Paris Peace Conf. 180.03501/99
Notes of a Meeting of the Heads of Delegations of the Five Great Powers Held in M. Pichon’s Room, Quai d’Orsay, Paris, on Monday, November 24, 1919, at 10:30 a.m.
- America, United States of
- Hon. Henry White
- Mr. L. Harrison
- British Empire
- Sir Eyre Crowe
- Mr. H. Norman
- M. Cambon
- M. Dutasta
- M. Berthelot
- M. de Saint Quentin
- M. De Martino
- M. Barone Russo
- M. Matsui
- M. Kawai
- America, United States of
|America, United States of||Capt. B. Winthrop|
|British Empire||Capt. G. Lothian Small|
The following were also present for items in which they were concerned:
- America, United States of
- General Bliss
- Rear Admiral McCully, U. S. N.
- Colonel Logan
- Dr. I. Bowman
- Mr. A. W. Dulles
- Lieut-Commander L. B. Green, U. S. N.
- British Empire
- General Groves
- Colonel Percival
- Lieut-Col. Kisch
- Major McCrindle
- Mr. Carr
- Marshal Foch
- General Weygand
- General LeRond
- M. Laroche
- M. Hermite
- M. de Montille
- General Cavallero
- M. Vannutelli-Rey
- M. Stranieri
- M. Mancioli
- Commandant Rugiu
- M. Shigemitsu
1. (The Council had before it two letters from Baron von Lersner to the Secretary-General of the Peace Conference dated November 21st and 23rd, 1919, (See appendices “A” and “B”).) Negotiations With the German Delegates
M. Berthelot read the first letter as well as the draft reply prepared by the French Delegation. (See Appendix “C”). He said it was evident that there was no sense in starting a discussion on the return of prisoners of war at a moment when that repatriation was to take place within eight days. Since the draft reply had been prepared they had received the second letter from Baron von Lersner which the Council had before it. The German attitude was all the more inexplicable since in the interview he had had with M. Dutasta and M. Berthelot, Baron von Lersner had asked him for the date of the first meeting of his Delegates with the Allied Commissioners; von Lersner had put a number of questions to him concerning the procedure to be followed and had expressed a desire to receive on Saturday evening the agenda of that meeting. That agenda had been sent him at the appointed hour. The attitude of Germany seemed to be determined by the delay that had occurred in the American ratification of the Treaty as well as by the Lodge motion tending to the restoration of the state of peace between the United States and Germany; Germany evidently hoped that a misunderstanding would arise between the Allies. M. Berthelot felt that it would be important to acquaint Washington with this tendency. The reply they had given on the question of the handing over of guilty individuals might have also an influence on the German decision. Von Lersner had made him understand that if the Entente maintained its demands, no German could wish to hasten by a single day the ratification of a treaty which, according to him, would plunge Germany in chaos.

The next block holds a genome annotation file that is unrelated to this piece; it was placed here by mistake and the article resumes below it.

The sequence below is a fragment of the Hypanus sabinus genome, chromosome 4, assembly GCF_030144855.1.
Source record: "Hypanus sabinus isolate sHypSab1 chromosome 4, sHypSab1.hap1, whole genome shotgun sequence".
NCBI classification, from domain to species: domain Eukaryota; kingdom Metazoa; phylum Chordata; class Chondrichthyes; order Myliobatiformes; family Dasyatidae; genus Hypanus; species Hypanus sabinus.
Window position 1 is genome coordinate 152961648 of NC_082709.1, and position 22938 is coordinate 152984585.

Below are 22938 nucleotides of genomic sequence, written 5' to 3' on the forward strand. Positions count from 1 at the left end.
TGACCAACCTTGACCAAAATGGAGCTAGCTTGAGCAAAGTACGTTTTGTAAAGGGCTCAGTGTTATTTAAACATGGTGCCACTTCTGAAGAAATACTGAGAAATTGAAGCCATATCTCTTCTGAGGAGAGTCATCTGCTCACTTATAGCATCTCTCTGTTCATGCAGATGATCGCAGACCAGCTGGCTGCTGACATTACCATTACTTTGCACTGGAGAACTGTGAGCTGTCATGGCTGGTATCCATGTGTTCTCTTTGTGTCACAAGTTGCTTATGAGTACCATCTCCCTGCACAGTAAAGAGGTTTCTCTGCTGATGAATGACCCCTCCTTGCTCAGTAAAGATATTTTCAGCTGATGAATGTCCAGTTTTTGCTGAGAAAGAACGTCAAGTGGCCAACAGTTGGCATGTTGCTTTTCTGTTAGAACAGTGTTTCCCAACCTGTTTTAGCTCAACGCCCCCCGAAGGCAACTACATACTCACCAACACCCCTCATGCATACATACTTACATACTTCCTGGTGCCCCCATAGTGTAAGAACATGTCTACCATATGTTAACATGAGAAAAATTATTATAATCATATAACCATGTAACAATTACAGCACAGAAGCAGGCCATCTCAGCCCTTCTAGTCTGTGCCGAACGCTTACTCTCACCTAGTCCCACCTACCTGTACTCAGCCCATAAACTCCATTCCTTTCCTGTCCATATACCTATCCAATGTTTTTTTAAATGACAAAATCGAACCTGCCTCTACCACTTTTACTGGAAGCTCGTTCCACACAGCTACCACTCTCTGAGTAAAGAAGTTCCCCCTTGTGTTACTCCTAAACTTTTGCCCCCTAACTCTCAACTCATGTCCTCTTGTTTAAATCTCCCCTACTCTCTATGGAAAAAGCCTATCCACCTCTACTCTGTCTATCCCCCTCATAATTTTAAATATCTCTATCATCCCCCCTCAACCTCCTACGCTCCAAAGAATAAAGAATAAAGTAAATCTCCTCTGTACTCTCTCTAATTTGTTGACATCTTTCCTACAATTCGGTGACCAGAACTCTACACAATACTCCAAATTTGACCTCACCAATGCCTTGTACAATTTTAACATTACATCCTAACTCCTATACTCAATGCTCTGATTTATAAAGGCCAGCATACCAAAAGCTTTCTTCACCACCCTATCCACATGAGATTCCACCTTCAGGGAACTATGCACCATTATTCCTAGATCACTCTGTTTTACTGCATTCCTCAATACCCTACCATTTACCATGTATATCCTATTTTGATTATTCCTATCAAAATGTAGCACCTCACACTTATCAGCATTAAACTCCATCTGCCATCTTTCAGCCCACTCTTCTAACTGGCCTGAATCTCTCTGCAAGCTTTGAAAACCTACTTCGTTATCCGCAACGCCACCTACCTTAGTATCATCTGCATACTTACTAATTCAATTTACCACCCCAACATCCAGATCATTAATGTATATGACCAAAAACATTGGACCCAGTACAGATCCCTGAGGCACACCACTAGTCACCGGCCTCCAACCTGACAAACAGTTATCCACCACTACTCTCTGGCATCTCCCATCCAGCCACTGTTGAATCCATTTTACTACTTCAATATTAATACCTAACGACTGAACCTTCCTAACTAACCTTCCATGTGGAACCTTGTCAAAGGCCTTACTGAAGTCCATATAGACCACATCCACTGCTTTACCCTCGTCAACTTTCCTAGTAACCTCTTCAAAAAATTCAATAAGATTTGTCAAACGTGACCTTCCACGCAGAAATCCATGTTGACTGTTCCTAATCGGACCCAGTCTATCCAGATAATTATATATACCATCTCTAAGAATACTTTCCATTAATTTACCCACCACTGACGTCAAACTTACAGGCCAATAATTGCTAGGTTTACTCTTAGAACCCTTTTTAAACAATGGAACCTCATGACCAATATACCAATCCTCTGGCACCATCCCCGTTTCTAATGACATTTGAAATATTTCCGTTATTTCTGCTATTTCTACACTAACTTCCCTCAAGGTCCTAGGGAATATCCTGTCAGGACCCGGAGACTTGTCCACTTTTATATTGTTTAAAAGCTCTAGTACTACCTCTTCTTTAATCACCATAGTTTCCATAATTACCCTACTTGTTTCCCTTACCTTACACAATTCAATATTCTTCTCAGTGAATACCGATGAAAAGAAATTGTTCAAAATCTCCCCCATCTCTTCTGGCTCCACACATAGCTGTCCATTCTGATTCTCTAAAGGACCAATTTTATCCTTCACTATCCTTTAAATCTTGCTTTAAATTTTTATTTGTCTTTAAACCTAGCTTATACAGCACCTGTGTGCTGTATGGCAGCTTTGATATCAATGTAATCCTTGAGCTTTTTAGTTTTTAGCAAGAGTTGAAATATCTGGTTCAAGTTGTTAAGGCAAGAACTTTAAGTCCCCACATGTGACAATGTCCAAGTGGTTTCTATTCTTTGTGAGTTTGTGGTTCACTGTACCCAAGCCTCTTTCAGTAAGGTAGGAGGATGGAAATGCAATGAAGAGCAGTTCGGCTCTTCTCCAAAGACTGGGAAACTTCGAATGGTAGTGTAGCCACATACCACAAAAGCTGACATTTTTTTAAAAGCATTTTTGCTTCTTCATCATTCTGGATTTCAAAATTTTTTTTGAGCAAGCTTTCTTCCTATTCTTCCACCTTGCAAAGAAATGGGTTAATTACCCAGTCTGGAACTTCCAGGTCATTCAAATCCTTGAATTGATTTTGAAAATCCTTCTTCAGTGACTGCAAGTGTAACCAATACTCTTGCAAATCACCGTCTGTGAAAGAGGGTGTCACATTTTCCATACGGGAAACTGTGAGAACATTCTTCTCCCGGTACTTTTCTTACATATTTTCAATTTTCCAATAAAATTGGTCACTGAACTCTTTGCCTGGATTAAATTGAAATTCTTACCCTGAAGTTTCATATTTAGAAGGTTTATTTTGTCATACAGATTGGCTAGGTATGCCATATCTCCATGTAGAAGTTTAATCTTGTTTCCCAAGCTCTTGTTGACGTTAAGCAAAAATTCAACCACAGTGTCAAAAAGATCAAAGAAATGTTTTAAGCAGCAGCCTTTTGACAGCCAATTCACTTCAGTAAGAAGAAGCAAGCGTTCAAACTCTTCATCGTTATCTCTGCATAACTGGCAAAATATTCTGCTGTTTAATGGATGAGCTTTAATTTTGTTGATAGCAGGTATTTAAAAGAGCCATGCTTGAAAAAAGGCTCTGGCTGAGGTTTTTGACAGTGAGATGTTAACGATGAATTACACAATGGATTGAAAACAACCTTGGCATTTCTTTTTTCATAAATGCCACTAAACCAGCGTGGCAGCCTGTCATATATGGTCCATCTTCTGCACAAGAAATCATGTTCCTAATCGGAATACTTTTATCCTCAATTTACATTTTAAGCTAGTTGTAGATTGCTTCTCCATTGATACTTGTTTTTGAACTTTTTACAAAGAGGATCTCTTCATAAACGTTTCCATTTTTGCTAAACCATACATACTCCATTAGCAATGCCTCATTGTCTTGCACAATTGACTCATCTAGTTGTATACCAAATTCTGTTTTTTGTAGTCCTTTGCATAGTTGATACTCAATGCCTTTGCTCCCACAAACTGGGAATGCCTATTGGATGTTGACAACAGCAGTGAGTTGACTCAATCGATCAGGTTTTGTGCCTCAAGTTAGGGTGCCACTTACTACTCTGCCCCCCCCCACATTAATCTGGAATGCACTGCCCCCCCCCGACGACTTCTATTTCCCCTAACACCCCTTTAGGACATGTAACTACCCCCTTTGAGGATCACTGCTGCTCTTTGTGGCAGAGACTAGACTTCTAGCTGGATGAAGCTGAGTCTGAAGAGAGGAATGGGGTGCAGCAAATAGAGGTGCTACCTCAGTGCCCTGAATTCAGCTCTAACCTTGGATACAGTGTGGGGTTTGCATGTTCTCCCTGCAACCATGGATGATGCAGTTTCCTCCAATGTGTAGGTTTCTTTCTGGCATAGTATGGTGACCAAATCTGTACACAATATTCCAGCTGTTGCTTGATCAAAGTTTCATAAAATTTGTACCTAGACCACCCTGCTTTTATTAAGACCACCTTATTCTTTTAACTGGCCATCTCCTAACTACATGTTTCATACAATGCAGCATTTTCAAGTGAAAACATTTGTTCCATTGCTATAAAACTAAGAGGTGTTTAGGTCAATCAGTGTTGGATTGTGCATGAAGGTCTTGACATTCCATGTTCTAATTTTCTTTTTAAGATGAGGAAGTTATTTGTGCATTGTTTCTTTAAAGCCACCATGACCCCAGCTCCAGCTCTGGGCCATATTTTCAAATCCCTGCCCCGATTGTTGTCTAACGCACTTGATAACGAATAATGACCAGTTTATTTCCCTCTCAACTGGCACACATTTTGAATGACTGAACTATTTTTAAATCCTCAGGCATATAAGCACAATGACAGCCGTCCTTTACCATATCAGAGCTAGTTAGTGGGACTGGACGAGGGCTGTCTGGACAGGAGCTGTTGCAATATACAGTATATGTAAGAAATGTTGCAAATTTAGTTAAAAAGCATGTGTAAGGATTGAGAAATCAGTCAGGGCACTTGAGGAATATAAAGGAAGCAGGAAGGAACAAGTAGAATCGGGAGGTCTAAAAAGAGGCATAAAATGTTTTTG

M. Cambon asked whether the draft letter which had just been read by M. Berthelot was approved by the Council.
Sir Eyre Crowe thought it would be advisable to add a few words concerning the departure of the German Commissioners.
M. Berthelot agreed. The draft had been prepared before the second letter had been received. A post-script might be added.
Sir Eyre Crowe said it should be stated in that post-script that the departure of the German technical Delegates led one to think that the Berlin Government did not intend to ratify; also that it would be advisable to ask the German Government categorically yes or no, whether it meant to sign the protocol.
M. de Martino said he thought it would be unwise to look as if they had any doubt about the final putting into force of the Treaty.
After further discussion, the text of the post-script was adopted as shown in Appendix “D”.[Page 305]
Sir Eyre Crowe thought that it was important that the note should be sent without delay, and further that it should be published for the sake of the moral effect it would produce on German public opinion.
M. Berthelot said they could send the letter as soon as the President—who ought to sign it—returned, that was to say, that night.
Mr. White thought that it would be wise in that case to delay the publication for 24 hours.
M. Cambon said the note would then be published the following evening.
It was decided:
- to approve the draft reply to the President of the German Delegation, together with the post-script shown in Appendix “D”;
- that said reply be transmitted to Baron von Lersner as soon as possible;
- that it be published on the evening of November 25th, (See Appendices “C” and “D”)
2. (The Council had before it a report dated November 21st, 1919 (See Appendix “E”).) Financial Arrangements in the Plebiscite Territories and Occupied Territories of Danzig and Memel
General Le Rond read and commented upon the report of the Commission. He added that with regard to the application of the Treaty, the report had the approval of the legal experts. He would discuss separately, first the question of the Plebiscite Territories, secondly the question of Danzig and Memel.